FORT COLLINS – The owner of a 62-year-old, family-owned funeral home in Old Town Fort Collins says the mortuary is likely to remain in its location for another year, despite a developer’s announced plans to build an apartment building on the site.
Denver-based Confluent Development in May had submitted preliminary plans to the city for a six-story, 200-unit apartment building at 121 W. Olive St. and 120 W. Magnolia St., property owned by Bohlender Funeral Chapel. But mortuary owner Gary Bohlender told BizWest this week that as the process creeps along, “I would imagine we’ll be there for the next year” before having to move.
A spokesperson for Confluent would confirm only that the developer “has submitted a concept plan for this parcel.”
The preliminary plan includes a land swap with CenturyLink, which owns property adjacent to the funeral home. That transaction would give Confluent a rectangular tract on which to build and offer parking and retail spaces on the southwest corner of Olive and Mason streets.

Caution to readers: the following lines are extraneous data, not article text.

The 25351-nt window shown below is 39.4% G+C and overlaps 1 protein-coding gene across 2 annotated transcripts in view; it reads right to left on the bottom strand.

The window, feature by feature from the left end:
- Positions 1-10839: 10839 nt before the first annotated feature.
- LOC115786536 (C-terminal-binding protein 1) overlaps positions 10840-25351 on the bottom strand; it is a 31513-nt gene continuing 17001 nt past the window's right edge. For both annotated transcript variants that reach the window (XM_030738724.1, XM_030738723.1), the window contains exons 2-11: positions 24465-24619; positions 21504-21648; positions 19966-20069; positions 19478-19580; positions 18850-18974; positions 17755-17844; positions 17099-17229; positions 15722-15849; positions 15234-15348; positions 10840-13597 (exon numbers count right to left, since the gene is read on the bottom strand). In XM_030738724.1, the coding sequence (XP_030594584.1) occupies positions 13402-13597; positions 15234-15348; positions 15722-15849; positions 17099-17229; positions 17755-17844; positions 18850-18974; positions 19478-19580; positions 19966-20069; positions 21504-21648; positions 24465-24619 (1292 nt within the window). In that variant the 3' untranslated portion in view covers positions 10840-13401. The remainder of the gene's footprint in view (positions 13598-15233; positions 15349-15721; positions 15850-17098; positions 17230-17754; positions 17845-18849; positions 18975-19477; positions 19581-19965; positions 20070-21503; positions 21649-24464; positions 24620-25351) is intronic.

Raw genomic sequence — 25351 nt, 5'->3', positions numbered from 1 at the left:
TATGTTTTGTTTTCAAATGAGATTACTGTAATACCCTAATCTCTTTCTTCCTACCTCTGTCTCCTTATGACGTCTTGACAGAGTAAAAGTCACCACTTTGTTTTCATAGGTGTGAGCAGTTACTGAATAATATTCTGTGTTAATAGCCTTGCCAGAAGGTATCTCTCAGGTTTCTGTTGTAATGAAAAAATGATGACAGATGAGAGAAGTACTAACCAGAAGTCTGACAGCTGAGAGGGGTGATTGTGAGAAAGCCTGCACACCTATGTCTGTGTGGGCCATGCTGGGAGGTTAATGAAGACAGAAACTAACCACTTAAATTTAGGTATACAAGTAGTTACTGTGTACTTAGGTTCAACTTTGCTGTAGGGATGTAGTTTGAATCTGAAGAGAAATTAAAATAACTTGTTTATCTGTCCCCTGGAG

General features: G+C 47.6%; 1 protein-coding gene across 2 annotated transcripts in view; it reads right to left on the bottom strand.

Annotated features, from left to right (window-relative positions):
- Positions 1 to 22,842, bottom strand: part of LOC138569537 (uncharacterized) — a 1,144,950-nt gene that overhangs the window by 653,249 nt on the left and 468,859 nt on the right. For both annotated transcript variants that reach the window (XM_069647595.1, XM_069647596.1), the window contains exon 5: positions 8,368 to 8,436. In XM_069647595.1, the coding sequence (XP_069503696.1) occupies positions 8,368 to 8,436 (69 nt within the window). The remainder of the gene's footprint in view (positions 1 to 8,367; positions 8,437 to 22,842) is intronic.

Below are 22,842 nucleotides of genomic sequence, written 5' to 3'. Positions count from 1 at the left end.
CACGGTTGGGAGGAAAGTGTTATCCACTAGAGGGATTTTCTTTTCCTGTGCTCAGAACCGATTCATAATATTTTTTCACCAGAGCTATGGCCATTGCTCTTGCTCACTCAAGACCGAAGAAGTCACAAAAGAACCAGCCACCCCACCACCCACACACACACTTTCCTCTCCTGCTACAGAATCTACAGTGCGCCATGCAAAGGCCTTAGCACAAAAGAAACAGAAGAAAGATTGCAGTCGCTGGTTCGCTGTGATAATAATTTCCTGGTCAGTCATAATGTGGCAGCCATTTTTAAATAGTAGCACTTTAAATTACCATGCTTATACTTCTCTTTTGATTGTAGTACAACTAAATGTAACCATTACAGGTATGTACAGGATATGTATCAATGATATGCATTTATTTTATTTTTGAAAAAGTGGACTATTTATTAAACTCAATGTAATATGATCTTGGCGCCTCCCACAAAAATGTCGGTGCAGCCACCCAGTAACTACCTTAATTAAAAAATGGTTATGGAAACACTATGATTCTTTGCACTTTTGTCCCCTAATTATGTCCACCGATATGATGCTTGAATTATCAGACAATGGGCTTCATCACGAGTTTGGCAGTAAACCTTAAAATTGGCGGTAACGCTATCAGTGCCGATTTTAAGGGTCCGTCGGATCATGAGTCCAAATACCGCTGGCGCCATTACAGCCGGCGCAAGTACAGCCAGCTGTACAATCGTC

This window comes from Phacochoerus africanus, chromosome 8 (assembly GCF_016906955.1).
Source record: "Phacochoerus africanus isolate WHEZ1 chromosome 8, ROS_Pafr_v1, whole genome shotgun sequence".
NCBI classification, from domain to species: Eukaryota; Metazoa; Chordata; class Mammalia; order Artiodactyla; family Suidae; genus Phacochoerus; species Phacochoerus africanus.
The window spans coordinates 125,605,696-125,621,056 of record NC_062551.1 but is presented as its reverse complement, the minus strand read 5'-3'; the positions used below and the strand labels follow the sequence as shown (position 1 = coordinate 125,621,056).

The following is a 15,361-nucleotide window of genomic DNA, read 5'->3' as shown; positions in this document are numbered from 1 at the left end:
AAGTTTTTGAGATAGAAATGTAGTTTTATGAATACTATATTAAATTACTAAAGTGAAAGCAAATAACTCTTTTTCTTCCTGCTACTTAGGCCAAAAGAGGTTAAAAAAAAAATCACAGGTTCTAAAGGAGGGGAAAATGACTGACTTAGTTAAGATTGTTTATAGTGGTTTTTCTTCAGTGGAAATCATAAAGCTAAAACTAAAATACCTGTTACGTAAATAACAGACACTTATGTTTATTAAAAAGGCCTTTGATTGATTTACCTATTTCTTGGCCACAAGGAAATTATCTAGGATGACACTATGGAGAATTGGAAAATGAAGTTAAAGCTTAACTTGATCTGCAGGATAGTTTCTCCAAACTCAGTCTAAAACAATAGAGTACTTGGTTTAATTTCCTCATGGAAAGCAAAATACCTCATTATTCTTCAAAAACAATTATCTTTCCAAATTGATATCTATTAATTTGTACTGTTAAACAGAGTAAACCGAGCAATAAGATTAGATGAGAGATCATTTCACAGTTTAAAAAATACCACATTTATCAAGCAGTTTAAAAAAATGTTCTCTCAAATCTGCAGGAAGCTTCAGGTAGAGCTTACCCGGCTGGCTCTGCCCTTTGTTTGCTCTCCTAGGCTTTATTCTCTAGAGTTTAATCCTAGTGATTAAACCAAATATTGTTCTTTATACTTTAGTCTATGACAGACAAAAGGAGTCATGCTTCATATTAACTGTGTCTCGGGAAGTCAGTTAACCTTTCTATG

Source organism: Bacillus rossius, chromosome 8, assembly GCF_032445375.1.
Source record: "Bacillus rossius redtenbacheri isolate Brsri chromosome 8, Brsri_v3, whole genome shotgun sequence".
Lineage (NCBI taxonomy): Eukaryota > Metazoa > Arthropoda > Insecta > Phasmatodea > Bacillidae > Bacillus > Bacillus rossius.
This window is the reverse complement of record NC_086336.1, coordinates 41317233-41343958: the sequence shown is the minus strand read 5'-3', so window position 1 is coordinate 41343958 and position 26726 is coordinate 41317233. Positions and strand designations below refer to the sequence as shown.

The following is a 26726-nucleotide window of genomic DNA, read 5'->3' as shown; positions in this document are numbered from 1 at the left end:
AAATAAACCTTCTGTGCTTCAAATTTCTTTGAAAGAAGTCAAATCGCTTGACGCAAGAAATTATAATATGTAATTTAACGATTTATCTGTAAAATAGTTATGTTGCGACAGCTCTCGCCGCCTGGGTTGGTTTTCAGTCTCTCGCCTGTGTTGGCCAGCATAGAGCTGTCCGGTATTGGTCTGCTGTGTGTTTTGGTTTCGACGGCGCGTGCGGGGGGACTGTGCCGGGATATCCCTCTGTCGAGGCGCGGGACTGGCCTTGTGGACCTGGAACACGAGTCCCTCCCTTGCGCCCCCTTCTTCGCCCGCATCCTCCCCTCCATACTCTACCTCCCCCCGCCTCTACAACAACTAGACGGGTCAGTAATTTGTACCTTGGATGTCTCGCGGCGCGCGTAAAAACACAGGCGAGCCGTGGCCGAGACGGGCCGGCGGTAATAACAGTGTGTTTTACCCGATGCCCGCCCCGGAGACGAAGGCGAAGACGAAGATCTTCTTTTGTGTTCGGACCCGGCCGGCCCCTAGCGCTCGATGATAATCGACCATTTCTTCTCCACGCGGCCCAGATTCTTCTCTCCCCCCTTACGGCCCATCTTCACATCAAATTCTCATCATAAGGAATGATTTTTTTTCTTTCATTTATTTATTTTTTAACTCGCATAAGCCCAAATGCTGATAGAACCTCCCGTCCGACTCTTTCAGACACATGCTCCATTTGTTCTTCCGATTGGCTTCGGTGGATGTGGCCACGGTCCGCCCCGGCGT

The Bohlender family, having decided that mounting parking problems and other issues in Old Town meant it could better serve its customers somewhere else, put its tract up for sale in early 2021 for $3.75 million.
An unspecified new site for the relocated funeral chapel is “under contract,” Bohlender said, “but we still have to go in front of the city for a construction review and the first steps in September. Everybody that’s there will basically let us know if we should keep moving forward.”
When the funeral home’s move finally happens, Bohlender admitted it will be jarring.
Noting that his father Milo had started the business in 1960, Gary Bohlender said that “it’s still not lost on me that it’s a big transition, not only physically but emotionally for my family.”
The Bohlenders were the fourth family to own the funeral chapel since it first opened in the 1930s, he said, adding that his daughter Scout, 22, “works with us full time” and is the likely successor as owner of the business — wherever it’s located.
“If our family didn’t see value in it,” said Gary Bohlender, “we wouldn’t keep doing it.”